So, is strike the answer? In People for Better Treatment (PBT) vs West Bengal Medical Council (WBMC) & Ors on June 14, 2019, the Chief Justice of the Calcutta High Court, Thottathil B Nair Radhakrishnan, and Justice Suvra Ghosh said: “At the outset, let us record that we do not propose to proceed with the matter as an adversarial litigation. However, we need to provide appropriate push with requisite grease to ensure that the ongoing strike by a section of doctors comes to an end through governmental intervention by way of persuasion or otherwise, in accordance with law. We do so because, within the parameters of Article 21 of the Constitution of India, ‘human rights’ as understood in the civilised societies and recognised in the international domain through terms of international conventions, which bind different nations, it is the fundamental requirement that the right to health is given top priority and any need for medical help is immediately extended to any human being even if he is not a citizen.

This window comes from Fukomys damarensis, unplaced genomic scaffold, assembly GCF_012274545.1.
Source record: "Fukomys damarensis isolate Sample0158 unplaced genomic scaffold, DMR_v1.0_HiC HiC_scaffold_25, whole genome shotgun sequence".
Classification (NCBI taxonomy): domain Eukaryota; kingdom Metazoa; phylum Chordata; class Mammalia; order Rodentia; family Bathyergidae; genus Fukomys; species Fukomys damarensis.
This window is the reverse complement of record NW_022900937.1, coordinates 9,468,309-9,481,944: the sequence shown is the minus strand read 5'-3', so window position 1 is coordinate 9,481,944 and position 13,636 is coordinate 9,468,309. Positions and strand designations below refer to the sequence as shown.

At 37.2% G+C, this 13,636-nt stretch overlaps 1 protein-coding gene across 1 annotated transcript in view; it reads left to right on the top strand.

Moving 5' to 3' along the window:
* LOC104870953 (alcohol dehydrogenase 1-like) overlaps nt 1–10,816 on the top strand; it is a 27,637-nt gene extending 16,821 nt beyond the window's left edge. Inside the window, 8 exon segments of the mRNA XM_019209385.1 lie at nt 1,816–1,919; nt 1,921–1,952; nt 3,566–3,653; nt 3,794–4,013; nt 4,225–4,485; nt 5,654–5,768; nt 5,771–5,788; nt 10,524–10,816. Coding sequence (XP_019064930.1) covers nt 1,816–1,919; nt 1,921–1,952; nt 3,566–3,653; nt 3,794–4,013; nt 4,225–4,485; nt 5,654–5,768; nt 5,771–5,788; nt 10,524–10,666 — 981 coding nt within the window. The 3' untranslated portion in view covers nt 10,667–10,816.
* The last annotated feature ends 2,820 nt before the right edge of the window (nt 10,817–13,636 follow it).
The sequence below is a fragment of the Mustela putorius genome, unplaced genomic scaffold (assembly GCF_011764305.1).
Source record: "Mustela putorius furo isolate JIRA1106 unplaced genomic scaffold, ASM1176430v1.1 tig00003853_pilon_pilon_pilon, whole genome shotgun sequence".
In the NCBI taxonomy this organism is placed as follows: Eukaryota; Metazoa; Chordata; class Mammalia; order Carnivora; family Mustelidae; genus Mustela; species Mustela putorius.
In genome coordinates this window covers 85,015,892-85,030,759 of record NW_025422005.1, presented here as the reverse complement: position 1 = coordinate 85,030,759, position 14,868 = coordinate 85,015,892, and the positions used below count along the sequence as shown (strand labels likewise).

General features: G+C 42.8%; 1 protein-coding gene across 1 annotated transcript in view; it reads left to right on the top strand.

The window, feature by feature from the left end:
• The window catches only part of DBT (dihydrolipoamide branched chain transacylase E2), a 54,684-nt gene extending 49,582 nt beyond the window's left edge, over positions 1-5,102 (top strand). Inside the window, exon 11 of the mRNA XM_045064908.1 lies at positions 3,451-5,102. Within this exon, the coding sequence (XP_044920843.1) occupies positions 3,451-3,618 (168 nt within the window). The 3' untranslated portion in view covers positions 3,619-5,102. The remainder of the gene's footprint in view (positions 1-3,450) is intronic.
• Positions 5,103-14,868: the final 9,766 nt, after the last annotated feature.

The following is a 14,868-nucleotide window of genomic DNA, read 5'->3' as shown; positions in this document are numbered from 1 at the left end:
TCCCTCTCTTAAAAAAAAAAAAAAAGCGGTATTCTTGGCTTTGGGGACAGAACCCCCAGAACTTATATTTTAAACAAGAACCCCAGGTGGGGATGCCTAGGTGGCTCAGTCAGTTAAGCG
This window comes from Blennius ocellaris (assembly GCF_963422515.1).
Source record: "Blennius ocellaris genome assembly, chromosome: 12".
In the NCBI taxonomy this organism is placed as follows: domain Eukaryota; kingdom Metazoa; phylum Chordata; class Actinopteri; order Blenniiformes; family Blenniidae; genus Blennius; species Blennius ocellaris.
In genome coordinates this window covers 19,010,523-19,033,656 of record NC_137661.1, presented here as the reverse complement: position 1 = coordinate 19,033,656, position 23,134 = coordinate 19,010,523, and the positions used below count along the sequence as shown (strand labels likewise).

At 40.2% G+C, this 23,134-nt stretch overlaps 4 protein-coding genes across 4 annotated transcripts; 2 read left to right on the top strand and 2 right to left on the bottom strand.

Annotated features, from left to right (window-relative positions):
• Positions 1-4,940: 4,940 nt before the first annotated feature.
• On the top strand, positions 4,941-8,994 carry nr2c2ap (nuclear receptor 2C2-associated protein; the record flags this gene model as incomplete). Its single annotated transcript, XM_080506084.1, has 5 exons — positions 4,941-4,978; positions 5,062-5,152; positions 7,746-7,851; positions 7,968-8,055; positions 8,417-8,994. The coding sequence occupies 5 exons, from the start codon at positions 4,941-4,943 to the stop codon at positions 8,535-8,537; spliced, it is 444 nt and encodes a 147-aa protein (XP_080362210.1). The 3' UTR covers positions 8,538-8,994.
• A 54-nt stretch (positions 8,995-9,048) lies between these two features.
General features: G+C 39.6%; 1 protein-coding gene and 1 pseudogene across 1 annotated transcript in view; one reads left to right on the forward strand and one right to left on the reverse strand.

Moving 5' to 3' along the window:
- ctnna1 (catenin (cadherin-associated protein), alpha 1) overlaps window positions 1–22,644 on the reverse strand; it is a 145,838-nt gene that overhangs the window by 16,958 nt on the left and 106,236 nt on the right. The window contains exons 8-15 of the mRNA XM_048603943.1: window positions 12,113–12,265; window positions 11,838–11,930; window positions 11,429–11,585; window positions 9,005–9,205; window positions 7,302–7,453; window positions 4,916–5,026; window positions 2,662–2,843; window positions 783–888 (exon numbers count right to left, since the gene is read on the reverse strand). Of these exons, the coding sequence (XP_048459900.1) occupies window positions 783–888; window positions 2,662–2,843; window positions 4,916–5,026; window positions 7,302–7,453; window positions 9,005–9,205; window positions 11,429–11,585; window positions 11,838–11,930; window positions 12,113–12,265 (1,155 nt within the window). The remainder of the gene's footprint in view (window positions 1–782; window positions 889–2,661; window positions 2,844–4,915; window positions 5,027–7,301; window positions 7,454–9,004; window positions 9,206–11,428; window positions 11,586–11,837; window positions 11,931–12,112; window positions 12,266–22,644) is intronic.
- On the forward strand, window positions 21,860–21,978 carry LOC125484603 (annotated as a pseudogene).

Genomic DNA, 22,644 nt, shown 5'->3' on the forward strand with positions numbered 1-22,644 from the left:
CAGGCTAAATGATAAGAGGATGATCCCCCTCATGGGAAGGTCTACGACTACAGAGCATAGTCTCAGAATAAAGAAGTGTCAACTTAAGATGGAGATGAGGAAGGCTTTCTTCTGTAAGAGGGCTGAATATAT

“Therefore, we take this opportunity to state that resolution of disputes which would have arisen as a consequence of certain unfortunate events even in the hospital is not to be countered by action of eminent and well informed people like doctors by keeping away from their primary and fundamental duty to serve the people.

“Be that as it may, the State Government has also to ensure that the grievance of the doctors, particularly in relation to certain incidents which are alleged to have occurred, are addressed in accordance with law without any delay. We record the submission made by the Learned Advocate General that First Information Report has been lodged and arrests have been made insofar as the alleged incidents in which the doctors are stated to be victims. This means that the State Government has taken efforts to push the machinery in that regard. As a necessary consequence, it is definitely for the doctors to now turn themselves to the reconciliatory mode in the larger interest of the suffering people and answer their oath which they have taken when they became doctors. The great advice given through the Hippocratic Oath ought to lead them to better ways of dealing with the problems which they are faced with. The State Government shall also ensure that adequate protection is provided to the hospitals and place of work of all doctors and also such places where doctors may feel insecure in any circumstances.”

Every time there is a doctors’ strike, courts have to intervene. The solution is a central act with harsh punishment.

—The writer is President, Heart Care Foundation of India, and President-elect, Confederation of Medical Associations of Asia and Oceania